In an interview conducted by Motociclismo, Piero Taramasso, Michelin’s track manager, mentioned several key findings in the sport relating to tires, specifically the front. Most normal folk will find that their rear tires wear out much quicker than their fronts, but that doesn’t seem to be the case in the fastest two-wheeled league in the world.
MotoGP tires are a different breed compared to road or even track tires, and GP tire technology appears to be lagging in some regard behind the bikes. In the interview, translated from Italian, Taramasso states that “bikes have changed a lot, even in the last two years, and consequently the riding style of the riders.”
Taramasso continues by going into detail about how riders have been very hard on the front tire entering into corners late thanks to the techniques introduced by Marc Marquez and his daring corner entries and hard exits. The front is also increasingly stressed due to the aerodynamics of the GP bikes that now all feature winglets to help keep the front glued to the asphalt. Brakes are also getting more powerful in MotoGP, inducing, even more, load and stress to the front of the bike.
On most normal motorcycles, the rear wears out quicker since most riders aren’t as hard on the fronts. In MotoGP, front tires get a window of rest whenever the racers sit on the rear tire and accelerate in a straight line, only to squat back on the front by the time they enter the next corner.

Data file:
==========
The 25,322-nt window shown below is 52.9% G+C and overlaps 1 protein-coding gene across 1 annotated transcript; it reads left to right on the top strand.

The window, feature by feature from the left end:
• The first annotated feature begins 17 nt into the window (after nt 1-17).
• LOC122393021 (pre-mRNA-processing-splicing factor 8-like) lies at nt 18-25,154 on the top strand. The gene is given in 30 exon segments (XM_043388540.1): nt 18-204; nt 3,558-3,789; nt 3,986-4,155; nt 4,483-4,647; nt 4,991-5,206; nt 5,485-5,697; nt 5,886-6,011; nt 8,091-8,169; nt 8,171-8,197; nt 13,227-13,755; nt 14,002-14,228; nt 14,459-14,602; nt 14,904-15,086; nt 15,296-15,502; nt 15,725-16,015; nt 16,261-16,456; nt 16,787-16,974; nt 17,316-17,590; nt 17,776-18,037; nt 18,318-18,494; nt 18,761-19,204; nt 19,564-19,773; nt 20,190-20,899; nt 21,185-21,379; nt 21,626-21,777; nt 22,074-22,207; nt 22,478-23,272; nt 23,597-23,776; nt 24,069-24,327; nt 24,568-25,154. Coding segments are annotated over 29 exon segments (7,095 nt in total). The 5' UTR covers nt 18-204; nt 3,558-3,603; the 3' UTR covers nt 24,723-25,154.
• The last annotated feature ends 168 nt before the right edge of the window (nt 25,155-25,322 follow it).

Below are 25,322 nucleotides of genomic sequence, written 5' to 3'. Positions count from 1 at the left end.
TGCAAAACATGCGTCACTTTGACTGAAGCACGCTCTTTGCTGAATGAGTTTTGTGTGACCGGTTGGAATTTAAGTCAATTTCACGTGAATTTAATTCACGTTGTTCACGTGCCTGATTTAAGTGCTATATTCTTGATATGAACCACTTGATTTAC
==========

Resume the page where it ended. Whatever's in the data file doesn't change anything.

Taramasso also reveals that front tires have remained the same for five years now, meaning that the technology is indeed lagging behind compared to the bikes. However, Michelin did have plans to move over to a better MotoGP tire, but the COVID-19 Pandemic got in the way, leaving tire development to grind to a slow crawl. According to Taramasso, a new tire will ideally be presented at the end of this MotoGP season, with tests to happen in 2023, and a debut hopefully slated in 2024. It was also mentioned that the new tire will be less sensitive to changes in pressure and temperature.
Having a more advanced compound in MotoGP tires could lead to more exciting races with more overtaking. Right now, the frequency of overtaking depends on the track and on the weather conditions with high heat and humidity being negative factors.